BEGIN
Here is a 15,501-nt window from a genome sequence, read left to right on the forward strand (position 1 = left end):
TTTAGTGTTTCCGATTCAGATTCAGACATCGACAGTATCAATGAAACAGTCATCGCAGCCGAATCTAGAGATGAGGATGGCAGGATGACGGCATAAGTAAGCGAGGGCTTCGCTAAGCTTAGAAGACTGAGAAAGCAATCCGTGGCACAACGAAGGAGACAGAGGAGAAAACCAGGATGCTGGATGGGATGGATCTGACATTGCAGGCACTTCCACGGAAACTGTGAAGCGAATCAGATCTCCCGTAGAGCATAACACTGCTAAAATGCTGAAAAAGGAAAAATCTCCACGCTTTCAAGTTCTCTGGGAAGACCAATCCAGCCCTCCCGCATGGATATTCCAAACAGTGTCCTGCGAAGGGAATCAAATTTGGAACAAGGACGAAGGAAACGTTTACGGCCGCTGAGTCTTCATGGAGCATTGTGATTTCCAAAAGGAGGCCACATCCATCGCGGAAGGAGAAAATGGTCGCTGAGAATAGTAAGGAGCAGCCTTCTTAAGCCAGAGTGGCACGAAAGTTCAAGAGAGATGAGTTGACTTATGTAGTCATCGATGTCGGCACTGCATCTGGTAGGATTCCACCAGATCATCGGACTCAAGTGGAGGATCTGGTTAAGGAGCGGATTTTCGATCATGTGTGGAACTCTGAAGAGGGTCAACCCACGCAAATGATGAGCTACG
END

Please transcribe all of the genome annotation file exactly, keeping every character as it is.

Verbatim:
Here is a 15,501-nt window from a genome sequence, read left to right on the forward strand (position 1 = left end):
TTTAGTGTTTCCGATTCAGATTCAGACATCGACAGTATCAATGAAACAGTCATCGCAGCCGAATCTAGAGATGAGGATGGCAGGATGACGGCATAAGTAAGCGAGGGCTTCGCTAAGCTTAGAAGACTGAGAAAGCAATCCGTGGCACAACGAAGGAGACAGAGGAGAAAACCAGGATGCTGGATGGGATGGATCTGACATTGCAGGCACTTCCACGGAAACTGTGAAGCGAATCAGATCTCCCGTAGAGCATAACACTGCTAAAATGCTGAAAAAGGAAAAATCTCCACGCTTTCAAGTTCTCTGGGAAGACCAATCCAGCCCTCCCGCATGGATATTCCAAACAGTGTCCTGCGAAGGGAATCAAATTTGGAACAAGGACGAAGGAAACGTTTACGGCCGCTGAGTCTTCATGGAGCATTGTGATTTCCAAAAGGAGGCCACATCCATCGCGGAAGGAGAAAATGGTCGCTGAGAATAGTAAGGAGCAGCCTTCTTAAGCCAGAGTGGCACGAAAGTTCAAGAGAGATGAGTTGACTTATGTAGTCATCGATGTCGGCACTGCATCTGGTAGGATTCCACCAGATCATCGGACTCAAGTGGAGGATCTGGTTAAGGAGCGGATTTTCGATCATGTGTGGAACTCTGAAGAGGGTCAACCCACGCAAATGATGAGCTACG